Scientists at Sea Podcast – The Stingray Episode: with Ethan Wrigglesworth and Molly Meadows

In this episode, we get to know our regular presenters a little better. Ethan and Molly talk to Ben, the producer, about the work they have been doing as Masters by Research students for the past two years. Under the supervision of Dr. Lucy Hawkes, Molly and Ethan have been working closely with Dr. Owen O’Shea at the Cape Eleuthera Insitute (CEI) in the Bahamas, to study the stingrays in the local waters.

 

 

Molly and Ethan worked with two data deficient species of stingray; the Southern Stingray, and the Caribbean Whiptail Ray  The main focus of the research was to investigate the rays’ diets. This involved two methods; stable isotopes analysis and stomach content analysis (you can learn more about them in the podcast).

 

Ray team just after having caught a southern stingray along a sandbar. (Ethan first on left, Molly, second from right).

 

Why does this matter?

Well, as Molly and Ethan put it:

Molly holding the tail of a Caribbean whiptail ray presenting the large venomous barb.

 

 

 

“To understand about the diet is actually to understand general ecology… within an ecosystem, what a predator feeds upon… has a great impact on the population sizes of the prey, and there’s a huge amount of energy moving up in that food chain”

 

 

 

 

 

 

How might such research be applied? Well, in the Bahamas there is no legislation for the protection of mangroves.

 

“In the Bahamas, there’s lots of these mangrove creeks, and plenty of fish use them as nursery habitats because they offer a lot of shelter within the roots… stingrays occupy these systems as well… they feed on worms, crabs and things within the sea floor, so they use the mangroves a lot to find (their) food.”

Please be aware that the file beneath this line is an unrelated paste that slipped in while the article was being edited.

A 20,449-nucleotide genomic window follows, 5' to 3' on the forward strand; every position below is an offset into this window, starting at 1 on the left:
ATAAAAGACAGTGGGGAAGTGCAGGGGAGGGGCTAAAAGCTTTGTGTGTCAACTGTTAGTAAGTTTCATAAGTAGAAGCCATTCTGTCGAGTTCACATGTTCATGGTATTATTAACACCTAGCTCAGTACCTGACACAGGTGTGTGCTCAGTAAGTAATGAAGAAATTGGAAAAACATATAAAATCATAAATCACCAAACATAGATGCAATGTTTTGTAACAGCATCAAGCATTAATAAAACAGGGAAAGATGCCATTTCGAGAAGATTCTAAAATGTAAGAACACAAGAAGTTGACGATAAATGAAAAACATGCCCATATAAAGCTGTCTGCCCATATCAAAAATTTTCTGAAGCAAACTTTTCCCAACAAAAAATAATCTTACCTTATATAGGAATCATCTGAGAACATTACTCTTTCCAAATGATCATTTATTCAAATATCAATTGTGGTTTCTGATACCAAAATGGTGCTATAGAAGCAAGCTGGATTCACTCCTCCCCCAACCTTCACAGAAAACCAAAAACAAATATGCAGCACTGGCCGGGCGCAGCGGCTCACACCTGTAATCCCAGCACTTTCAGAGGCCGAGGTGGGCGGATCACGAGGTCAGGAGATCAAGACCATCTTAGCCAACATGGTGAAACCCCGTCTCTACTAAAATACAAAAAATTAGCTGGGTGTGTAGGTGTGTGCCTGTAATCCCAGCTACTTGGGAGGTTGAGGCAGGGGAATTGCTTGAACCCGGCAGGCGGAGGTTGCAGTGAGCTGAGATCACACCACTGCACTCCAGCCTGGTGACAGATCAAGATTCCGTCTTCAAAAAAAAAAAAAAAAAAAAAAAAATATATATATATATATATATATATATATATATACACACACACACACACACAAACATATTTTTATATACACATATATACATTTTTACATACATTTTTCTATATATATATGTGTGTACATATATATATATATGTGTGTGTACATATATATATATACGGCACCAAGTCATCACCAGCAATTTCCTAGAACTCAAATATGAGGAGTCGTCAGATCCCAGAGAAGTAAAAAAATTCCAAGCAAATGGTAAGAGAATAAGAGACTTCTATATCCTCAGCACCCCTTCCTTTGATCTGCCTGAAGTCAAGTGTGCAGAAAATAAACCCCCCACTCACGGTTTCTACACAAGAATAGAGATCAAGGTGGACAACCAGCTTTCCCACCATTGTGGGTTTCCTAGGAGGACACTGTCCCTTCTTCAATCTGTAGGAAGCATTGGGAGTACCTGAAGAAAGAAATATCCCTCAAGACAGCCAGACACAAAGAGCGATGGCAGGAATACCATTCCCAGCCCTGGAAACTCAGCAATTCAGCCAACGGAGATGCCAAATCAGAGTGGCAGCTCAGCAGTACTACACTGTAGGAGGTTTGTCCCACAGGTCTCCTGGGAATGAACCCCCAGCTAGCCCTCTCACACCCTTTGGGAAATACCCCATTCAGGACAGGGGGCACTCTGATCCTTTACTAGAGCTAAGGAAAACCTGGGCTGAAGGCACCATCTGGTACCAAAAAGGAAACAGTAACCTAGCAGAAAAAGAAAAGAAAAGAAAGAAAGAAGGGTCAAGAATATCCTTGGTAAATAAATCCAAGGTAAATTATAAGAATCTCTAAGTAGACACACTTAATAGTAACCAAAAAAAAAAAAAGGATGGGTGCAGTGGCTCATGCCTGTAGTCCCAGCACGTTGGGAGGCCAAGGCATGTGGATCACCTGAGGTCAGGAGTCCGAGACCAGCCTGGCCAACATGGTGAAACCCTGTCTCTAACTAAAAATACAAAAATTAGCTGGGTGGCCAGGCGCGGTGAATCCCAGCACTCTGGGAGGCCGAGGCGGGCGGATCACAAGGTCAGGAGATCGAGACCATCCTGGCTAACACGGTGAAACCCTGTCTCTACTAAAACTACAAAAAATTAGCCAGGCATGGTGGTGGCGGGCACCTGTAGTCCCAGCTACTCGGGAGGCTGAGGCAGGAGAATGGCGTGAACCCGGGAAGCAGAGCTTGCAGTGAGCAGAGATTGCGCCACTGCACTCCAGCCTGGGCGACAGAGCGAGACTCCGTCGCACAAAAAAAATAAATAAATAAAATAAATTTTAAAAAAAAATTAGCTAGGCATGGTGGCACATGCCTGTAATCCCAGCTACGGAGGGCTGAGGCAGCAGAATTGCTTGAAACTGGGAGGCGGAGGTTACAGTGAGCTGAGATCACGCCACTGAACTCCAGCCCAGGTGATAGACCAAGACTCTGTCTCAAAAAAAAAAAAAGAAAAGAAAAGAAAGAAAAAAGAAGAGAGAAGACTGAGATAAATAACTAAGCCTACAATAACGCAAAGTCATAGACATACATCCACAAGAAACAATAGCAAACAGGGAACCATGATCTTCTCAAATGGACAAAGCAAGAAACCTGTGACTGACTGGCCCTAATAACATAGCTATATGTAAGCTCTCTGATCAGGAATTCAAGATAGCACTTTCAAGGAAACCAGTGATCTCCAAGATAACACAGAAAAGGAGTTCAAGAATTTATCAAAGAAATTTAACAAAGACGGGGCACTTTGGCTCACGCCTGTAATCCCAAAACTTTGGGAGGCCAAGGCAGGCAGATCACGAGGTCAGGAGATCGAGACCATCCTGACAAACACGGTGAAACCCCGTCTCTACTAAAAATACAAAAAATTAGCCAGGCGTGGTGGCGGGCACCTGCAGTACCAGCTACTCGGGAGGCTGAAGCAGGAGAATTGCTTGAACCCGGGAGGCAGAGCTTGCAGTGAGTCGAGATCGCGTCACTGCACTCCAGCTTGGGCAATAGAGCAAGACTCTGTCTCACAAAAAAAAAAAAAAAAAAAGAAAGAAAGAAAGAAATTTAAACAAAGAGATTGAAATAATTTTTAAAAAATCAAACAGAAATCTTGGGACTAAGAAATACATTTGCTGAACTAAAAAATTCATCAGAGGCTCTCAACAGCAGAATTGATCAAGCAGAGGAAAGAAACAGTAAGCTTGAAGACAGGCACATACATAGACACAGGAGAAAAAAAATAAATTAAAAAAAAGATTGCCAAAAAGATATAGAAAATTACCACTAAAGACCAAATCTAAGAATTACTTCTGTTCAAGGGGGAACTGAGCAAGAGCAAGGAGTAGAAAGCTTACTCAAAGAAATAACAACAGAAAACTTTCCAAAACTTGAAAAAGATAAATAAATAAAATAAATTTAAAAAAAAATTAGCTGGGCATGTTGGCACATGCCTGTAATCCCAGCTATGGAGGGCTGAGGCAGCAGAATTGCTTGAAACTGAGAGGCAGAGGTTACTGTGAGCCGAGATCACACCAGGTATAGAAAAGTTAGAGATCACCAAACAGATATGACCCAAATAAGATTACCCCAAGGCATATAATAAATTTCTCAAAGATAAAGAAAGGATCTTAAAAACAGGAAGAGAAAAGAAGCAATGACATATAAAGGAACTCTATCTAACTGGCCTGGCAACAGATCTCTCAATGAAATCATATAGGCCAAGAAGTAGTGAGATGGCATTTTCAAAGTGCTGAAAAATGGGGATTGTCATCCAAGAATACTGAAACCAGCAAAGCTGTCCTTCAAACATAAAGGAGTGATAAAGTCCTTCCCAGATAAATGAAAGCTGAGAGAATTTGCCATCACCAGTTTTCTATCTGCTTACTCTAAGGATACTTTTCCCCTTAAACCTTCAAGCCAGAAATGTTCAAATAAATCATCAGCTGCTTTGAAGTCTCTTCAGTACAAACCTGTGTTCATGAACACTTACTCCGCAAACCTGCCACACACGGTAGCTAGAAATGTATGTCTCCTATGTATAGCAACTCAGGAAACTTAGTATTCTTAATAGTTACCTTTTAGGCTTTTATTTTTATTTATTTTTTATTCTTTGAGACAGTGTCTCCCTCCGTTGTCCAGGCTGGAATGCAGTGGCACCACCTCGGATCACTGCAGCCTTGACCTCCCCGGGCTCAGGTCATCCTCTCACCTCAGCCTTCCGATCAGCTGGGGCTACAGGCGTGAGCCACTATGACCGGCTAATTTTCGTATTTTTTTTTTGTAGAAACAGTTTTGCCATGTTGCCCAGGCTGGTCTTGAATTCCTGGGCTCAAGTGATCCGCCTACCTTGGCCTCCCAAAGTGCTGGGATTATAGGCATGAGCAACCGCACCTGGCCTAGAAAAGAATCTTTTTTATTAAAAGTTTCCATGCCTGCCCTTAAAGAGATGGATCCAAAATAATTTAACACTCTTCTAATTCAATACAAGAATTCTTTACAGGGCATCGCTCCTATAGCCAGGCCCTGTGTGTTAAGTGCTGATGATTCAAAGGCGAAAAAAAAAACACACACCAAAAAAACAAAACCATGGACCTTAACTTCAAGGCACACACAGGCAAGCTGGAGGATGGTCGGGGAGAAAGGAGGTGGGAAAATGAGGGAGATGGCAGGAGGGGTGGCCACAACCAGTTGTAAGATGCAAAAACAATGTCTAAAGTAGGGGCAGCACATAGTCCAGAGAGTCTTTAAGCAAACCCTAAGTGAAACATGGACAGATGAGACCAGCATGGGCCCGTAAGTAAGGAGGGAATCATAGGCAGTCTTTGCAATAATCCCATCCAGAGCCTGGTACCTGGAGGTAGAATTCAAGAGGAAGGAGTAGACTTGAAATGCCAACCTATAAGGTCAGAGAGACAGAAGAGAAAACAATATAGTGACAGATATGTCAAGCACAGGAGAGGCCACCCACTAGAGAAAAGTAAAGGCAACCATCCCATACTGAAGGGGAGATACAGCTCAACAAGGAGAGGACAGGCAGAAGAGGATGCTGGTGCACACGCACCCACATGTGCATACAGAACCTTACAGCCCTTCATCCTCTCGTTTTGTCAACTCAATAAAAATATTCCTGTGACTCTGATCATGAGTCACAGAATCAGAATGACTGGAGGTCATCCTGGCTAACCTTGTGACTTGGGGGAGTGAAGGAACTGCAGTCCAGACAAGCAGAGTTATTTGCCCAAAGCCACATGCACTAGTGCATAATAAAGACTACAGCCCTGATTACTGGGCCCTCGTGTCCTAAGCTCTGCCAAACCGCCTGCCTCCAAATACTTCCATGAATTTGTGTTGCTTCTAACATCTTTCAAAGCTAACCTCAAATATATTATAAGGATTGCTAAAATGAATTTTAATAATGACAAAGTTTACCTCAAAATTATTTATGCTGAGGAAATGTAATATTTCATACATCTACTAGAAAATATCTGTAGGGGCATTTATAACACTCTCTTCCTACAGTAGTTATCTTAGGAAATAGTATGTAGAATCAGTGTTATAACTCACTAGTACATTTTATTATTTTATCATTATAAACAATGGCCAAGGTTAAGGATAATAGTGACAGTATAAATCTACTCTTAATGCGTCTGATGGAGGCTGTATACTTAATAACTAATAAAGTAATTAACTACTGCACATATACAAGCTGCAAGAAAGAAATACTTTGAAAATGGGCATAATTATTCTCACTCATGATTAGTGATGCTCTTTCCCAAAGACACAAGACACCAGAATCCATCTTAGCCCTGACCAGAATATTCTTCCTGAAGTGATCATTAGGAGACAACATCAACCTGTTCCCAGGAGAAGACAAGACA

You can find out more about why mangroves are so important here.

 

“Beaches are very popular in terms of tourist economy, so (mangroves) get destroyed quite a lot”

 

While the stingrays rely on the mangroves for food, it seems they also offer plenty to the mangroves themselves. To find out exactly what they offer, take a listen to the episode.

 

A free diver going face to face with a large Caribbean Whiptail Ray

 

 

 

You can also find out about some skills you might not know existed, like stingray herding!

 

 

 

 

 

 

 

 

Highschool/Island school student Jake holding a southern stingray during sampling procedures

 

Getting Started with Marine Science

Molly and Ethan initially honed their marine biology skills and interests as undergraduates here at the University of Exeter’s Penryn Campus, studying Zoology and Conservation Biology and Ecology respectively. In their final year they undertook a field course to Eleuthera Island in the Bahamas, this sewed the seeds of their Masters by Research. Click the links to find out more.

 

 

Here is a bonus link mentioned during the episode, enjoy! Household items reviewed for science

 

Videos courtesy of CEIBahamas

Hosted by Ethan Wrigglesworth and Molly Meadows

Episode and show notes produced by Ben Toulson

#ExeterMarine is an interdisciplinary group of marine related researchers with capabilities across the scientific, medical, engineering, humanities and social science fields. If you are interested in working with our researchers or students, contact Michael Hanley or visit our website!